The trial concerns both liability and quantum, save that there is bifurcation in relation to the quantification of one category of loss, ie, loss arising from the termination and sale of the plaintiffs’ Australian business.

I pause to highlight that after the trial, but before the parties filed their closing and reply submissions, the Court of Appeal released The Enterprise Fund III Ltd and others v OUE Lippo Healthcare Ltd (formerly known as International Healthway Corp Ltd) [2019] 2 SLR 524 (“The Enterprise Fund III”), and determined that the Standby Facility which funded the indirect acquisition by IHC of its own shares is void under by s 76A(1)(a) of the Companies Act (Cap 50, 2006 Rev Ed) (“Companies Act”) for contravention of s 76(1A)(a)(i) of the same. This determination, as well as some of the observations within the Court of Appeal’s judgment, are pertinent to this case.

Having heard the evidence, and considered the closing and reply submissions of the parties, this is my judgment.

Background The parties

IHC is a Singapore-incorporated company listed on the Catalist board of the Singapore Exchange (“SGX”).1 The second plaintiff, IHC Medical Re Pte Ltd (“IHC Medical Re”), is a wholly-owned subsidiary of IHC. IHC Medical Re is the ultimate holding company for IHC’s Australian business through IHC Healthcare REIT (Singapore Trust).2 The Australian business consisted primarily of three properties in Australia (the “Australian properties”) as follows:3 two properties at 541 and 553 St Kilda Road, Melbourne, Victoria, Australia (the “St Kilda properties”); and a property at 73 – 79 Little Ryrie Street, Geelong, Victoria, Australia (the “Geelong property”).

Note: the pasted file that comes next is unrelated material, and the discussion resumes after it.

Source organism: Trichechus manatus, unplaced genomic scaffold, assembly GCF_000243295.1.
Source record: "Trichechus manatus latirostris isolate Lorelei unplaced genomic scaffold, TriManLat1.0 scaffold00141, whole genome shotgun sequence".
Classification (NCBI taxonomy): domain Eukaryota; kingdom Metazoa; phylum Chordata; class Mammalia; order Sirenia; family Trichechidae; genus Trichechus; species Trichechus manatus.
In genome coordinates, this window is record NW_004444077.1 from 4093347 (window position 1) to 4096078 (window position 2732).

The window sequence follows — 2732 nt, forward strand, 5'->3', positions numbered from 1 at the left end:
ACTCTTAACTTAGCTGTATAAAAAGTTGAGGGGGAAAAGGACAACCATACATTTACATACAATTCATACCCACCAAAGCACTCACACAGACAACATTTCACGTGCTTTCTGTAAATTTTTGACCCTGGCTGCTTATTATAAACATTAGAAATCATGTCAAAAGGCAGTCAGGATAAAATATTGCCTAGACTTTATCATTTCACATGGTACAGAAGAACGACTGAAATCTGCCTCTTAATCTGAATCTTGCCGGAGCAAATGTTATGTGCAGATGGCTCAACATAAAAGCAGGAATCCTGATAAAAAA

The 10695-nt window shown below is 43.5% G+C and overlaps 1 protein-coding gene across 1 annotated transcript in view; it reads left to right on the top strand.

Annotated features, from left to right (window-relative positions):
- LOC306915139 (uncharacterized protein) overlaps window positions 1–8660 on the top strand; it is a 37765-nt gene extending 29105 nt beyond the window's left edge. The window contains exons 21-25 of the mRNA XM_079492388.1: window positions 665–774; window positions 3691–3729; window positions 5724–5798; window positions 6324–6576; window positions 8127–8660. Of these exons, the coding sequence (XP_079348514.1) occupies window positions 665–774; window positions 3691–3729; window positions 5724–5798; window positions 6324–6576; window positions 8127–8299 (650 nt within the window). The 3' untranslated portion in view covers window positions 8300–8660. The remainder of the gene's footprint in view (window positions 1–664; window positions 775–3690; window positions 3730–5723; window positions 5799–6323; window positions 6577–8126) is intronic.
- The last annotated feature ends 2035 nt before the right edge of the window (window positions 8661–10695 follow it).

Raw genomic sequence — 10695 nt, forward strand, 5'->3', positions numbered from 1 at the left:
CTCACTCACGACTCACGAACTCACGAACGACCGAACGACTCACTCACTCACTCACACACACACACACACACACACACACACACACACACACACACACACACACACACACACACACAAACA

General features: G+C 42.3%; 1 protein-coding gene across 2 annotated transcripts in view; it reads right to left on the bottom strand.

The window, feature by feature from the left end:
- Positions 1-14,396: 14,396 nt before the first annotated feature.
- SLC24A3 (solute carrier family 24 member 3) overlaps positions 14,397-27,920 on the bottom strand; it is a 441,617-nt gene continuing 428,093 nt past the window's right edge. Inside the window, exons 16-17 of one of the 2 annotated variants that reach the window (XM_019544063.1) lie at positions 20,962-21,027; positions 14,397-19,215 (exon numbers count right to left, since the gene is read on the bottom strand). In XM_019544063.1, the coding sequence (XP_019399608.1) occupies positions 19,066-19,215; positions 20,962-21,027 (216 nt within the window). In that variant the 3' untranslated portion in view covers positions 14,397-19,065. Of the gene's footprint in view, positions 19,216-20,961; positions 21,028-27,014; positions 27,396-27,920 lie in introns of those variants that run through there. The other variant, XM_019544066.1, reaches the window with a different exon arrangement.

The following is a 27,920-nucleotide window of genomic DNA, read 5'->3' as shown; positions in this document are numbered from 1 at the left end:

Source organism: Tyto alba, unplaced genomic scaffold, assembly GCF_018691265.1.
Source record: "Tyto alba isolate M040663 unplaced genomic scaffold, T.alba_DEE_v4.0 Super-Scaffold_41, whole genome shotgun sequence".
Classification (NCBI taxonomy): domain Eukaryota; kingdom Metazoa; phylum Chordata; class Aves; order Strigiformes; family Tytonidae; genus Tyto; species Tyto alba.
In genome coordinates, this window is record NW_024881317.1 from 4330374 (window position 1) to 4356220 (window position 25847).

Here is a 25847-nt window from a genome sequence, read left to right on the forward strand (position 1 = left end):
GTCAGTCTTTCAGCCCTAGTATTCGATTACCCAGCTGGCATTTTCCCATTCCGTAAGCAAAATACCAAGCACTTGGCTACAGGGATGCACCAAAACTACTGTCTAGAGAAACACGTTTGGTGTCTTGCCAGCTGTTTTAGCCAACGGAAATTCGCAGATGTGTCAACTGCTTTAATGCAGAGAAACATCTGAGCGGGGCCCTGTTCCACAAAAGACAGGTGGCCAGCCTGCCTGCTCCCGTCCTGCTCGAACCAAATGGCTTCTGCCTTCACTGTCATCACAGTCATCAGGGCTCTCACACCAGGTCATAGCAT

IHC is also the holding company of two other subsidiaries, namely IHC Management Pte Ltd (“IHCM”) and IHC Management (Australian) Pty Ltd (“IHCM(A)”).4

Mr Fan and Mr Aathar were founders of IHC. Both held large shareholdings in IHC, reported as 23.67% and 8.73% respectively in the Annual Report of 2015.5 On 17 May 2015, by way of a service agreement,6 IHC appointed Mr Fan as its Group Chief Executive Officer (“Group CEO”). On 30 June 2015, upon the departure of the previous CEO, Mr Chia Kwok Ping (“Mr Chia”), Mr Fan was re-designated as Chief Executive Officer (“CEO”).7 He remained in this position until 31 January 2016.8 Mr Aathar did not hold any formal position in IHC.9

From 30 October 2013 to January 2015, Ms Lim was the Financial Controller (Corporate Finance and Real Estate Investment Trusts) of OUELH Medical Assets Pte Ltd (formerly known as IHC Medical Assets Pte Ltd).10 From January 2015, she was appointed IHC’s Vice-President (Investments), and maintained that position until 6 January 2016.11 On 7 January 2016, Ms Lim was appointed IHC’s CEO and Executive Director. She held those positions until 23 January 2017.12

Turning to the Crest entities, the first defendant, Crest Capital Asia Pte Ltd (“Crest Capital”), is a fund administration company.13 It is the holding company of the second defendant, Crest Catalyst Equity Pte Ltd (“Crest Catalyst”), which is a fund management company that manages affiliated private equity funds. The third to fifth defendants, The Enterprise Fund III Ltd (“EFIII”), VMF3 Ltd (“VMF3”) and Value Monetisation III Ltd (“VMIII”), are three such funds administered and managed by Crest Capital and Crest Catalyst.14